One hundred years of labor control: violence, militancy, and the Fairtrade banana commodity chain in Colombia
Environment and Planning A., Vol. 45 (11), 2013
Sandy Brown, November 2013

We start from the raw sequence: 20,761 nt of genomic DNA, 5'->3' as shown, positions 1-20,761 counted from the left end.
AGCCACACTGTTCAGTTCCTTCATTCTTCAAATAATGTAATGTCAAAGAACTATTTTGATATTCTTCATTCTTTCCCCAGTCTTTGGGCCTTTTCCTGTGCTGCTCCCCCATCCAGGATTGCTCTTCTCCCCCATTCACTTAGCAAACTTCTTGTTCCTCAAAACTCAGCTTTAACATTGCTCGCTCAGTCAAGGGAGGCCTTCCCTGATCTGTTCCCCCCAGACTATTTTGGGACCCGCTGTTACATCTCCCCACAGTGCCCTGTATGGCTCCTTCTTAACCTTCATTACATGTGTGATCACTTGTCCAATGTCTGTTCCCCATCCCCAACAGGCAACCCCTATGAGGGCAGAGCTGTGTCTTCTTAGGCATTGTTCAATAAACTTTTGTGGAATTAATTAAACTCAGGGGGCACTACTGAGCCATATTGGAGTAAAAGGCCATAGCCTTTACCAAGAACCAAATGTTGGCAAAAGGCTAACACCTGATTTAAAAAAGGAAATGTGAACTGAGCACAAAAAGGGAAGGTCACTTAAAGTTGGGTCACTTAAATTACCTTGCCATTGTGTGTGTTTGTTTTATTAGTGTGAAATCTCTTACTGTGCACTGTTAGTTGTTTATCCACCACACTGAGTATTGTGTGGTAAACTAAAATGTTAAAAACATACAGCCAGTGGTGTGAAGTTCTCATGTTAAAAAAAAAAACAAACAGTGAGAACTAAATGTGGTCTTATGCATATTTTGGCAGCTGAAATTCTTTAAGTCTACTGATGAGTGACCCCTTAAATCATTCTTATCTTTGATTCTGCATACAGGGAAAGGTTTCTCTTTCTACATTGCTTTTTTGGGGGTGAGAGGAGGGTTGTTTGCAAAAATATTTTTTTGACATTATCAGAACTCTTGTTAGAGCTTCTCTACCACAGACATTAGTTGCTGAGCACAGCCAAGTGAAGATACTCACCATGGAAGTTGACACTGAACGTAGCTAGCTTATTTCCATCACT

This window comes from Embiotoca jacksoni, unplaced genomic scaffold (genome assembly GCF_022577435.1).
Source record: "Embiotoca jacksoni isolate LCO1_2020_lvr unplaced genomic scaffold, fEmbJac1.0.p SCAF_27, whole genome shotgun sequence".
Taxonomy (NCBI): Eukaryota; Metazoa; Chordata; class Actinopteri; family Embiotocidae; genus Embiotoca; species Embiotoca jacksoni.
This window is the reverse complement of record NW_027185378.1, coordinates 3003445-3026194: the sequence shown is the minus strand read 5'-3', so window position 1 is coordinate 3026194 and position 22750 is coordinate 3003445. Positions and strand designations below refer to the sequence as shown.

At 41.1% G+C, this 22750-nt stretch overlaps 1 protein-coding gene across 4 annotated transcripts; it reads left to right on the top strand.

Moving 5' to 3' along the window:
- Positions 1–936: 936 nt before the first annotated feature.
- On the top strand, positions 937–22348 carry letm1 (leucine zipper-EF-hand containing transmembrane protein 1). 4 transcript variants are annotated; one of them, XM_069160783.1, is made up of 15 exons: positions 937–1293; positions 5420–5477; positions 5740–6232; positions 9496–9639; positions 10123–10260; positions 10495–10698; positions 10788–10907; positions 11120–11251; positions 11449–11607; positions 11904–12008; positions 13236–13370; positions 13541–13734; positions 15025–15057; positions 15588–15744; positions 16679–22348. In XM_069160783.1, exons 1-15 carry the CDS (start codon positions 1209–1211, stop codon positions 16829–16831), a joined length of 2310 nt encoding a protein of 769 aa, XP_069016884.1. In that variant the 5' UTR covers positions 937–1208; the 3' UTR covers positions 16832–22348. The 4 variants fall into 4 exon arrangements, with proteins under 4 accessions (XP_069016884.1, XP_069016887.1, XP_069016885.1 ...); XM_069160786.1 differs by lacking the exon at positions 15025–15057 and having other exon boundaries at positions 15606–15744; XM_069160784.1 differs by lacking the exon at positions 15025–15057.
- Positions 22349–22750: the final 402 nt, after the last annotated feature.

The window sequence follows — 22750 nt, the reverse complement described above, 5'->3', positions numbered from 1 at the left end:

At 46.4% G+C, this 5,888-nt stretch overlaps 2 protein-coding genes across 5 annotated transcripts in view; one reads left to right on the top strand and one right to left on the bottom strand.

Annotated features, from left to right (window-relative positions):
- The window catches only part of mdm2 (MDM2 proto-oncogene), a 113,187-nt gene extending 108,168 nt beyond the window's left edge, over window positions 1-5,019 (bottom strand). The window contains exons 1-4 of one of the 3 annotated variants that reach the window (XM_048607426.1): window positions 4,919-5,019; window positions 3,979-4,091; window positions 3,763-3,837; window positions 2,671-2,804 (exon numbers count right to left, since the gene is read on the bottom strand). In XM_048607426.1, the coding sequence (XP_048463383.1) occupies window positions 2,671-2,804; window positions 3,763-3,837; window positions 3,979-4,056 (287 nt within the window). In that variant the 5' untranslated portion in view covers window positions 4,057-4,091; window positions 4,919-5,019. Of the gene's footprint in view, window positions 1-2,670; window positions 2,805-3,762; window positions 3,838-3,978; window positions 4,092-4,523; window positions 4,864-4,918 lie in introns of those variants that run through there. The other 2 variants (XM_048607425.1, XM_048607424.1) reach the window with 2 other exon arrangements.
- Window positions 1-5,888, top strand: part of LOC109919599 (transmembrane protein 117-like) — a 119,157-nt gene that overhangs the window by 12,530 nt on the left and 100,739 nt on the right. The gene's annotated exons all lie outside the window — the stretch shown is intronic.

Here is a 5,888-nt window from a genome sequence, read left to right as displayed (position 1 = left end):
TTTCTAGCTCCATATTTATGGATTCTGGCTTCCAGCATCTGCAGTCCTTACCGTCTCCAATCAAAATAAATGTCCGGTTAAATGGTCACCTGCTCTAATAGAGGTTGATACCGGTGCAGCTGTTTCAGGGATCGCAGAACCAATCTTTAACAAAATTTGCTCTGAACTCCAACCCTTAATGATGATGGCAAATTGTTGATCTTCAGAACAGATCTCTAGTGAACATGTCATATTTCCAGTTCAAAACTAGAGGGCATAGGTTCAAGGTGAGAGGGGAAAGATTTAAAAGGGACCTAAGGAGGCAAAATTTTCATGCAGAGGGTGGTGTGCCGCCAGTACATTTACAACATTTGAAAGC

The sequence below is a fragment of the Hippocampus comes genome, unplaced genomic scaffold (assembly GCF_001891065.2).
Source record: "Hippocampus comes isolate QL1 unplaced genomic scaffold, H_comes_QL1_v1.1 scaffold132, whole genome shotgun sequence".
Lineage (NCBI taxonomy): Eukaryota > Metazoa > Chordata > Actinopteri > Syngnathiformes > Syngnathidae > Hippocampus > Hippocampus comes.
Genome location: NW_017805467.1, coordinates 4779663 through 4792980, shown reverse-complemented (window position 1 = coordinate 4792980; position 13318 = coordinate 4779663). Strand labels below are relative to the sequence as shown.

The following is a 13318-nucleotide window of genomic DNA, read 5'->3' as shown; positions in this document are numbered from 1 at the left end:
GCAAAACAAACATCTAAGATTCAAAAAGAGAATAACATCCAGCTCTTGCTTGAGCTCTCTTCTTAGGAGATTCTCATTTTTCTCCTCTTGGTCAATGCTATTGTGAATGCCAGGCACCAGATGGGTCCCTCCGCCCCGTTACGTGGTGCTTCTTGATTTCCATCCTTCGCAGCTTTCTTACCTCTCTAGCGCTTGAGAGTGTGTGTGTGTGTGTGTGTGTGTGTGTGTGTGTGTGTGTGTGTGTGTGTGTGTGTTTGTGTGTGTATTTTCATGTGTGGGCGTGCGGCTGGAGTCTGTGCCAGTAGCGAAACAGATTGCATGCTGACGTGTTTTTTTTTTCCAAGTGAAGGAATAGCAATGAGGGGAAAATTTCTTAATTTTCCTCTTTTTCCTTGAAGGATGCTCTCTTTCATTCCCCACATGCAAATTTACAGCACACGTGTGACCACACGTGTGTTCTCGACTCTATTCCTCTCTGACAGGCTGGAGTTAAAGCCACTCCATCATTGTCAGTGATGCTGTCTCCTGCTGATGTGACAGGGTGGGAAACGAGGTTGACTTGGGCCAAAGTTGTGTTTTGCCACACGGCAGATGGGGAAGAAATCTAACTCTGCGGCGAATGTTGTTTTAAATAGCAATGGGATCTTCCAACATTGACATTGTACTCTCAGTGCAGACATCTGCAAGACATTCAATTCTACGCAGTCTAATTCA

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This paper explores the role of Fairtrade certification in mediating banana production relations in Urabá, Colombia. While the country has long been incorporated into the world banana economy, the region’s fraught history of dispossession, exploitation, and resistance make it a useful site through which to consider its more recent articulation into the Fairtrade banana commodity chain. In some respects, the emergence of Fairtrade in Urabá could be framed as a win–win. Banana growers have enrolled in certified commodity chains as a way to add value, stabilize their position in a volatile global market, and bring additional resources to workers. However, Fairtrade’s role in reframing Urabá as a site of ethical banana production has been contingent upon multiple forms of marginalization and devaluation, expressed in their most extreme form through an armed conflict that swept the region during the last two decades of the 20th century. Fieldwork conducted with banana workers and growers in Urabá suggests that Fairtrade programs resonate with the local industry’s longer term strategy to promote voluntarism as the appropriate mechanism for alleviating poverty and inequality. In addition, by creating disparities in the material resources and structures of negotiation available to banana workers, Fairtrade has produced new uneven geographies within the regional banana production complex. These developments are particularly problematic given their potential to undermine labor solidarity in the face of an erosion of labor standards in the global banana economy and the reassertion of elite control in the region.
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